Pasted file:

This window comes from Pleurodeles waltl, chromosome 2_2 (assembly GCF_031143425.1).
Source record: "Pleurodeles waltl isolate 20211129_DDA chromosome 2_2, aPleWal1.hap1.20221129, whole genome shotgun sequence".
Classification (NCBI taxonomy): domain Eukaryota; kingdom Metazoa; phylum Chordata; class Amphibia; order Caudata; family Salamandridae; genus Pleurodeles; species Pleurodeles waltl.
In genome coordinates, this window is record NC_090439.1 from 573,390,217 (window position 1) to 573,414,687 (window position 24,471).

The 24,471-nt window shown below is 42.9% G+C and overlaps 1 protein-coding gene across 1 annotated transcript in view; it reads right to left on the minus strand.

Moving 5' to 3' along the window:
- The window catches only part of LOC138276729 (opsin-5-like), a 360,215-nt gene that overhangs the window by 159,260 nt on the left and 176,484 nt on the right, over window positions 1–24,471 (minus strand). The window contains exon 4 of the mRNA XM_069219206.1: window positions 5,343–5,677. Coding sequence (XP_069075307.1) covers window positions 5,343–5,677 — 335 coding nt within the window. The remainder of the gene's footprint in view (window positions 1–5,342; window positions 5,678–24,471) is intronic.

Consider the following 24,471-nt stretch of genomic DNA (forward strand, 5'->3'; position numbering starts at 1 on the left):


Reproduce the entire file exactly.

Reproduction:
This window comes from Pleurodeles waltl, chromosome 2_2 (assembly GCF_031143425.1).
Source record: "Pleurodeles waltl isolate 20211129_DDA chromosome 2_2, aPleWal1.hap1.20221129, whole genome shotgun sequence".
Classification (NCBI taxonomy): domain Eukaryota; kingdom Metazoa; phylum Chordata; class Amphibia; order Caudata; family Salamandridae; genus Pleurodeles; species Pleurodeles waltl.
In genome coordinates, this window is record NC_090439.1 from 573,390,217 (window position 1) to 573,414,687 (window position 24,471).

The 24,471-nt window shown below is 42.9% G+C and overlaps 1 protein-coding gene across 1 annotated transcript in view; it reads right to left on the minus strand.

Moving 5' to 3' along the window:
- The window catches only part of LOC138276729 (opsin-5-like), a 360,215-nt gene that overhangs the window by 159,260 nt on the left and 176,484 nt on the right, over window positions 1–24,471 (minus strand). The window contains exon 4 of the mRNA XM_069219206.1: window positions 5,343–5,677. Coding sequence (XP_069075307.1) covers window positions 5,343–5,677 — 335 coding nt within the window. The remainder of the gene's footprint in view (window positions 1–5,342; window positions 5,678–24,471) is intronic.

Consider the following 24,471-nt stretch of genomic DNA (forward strand, 5'->3'; position numbering starts at 1 on the left):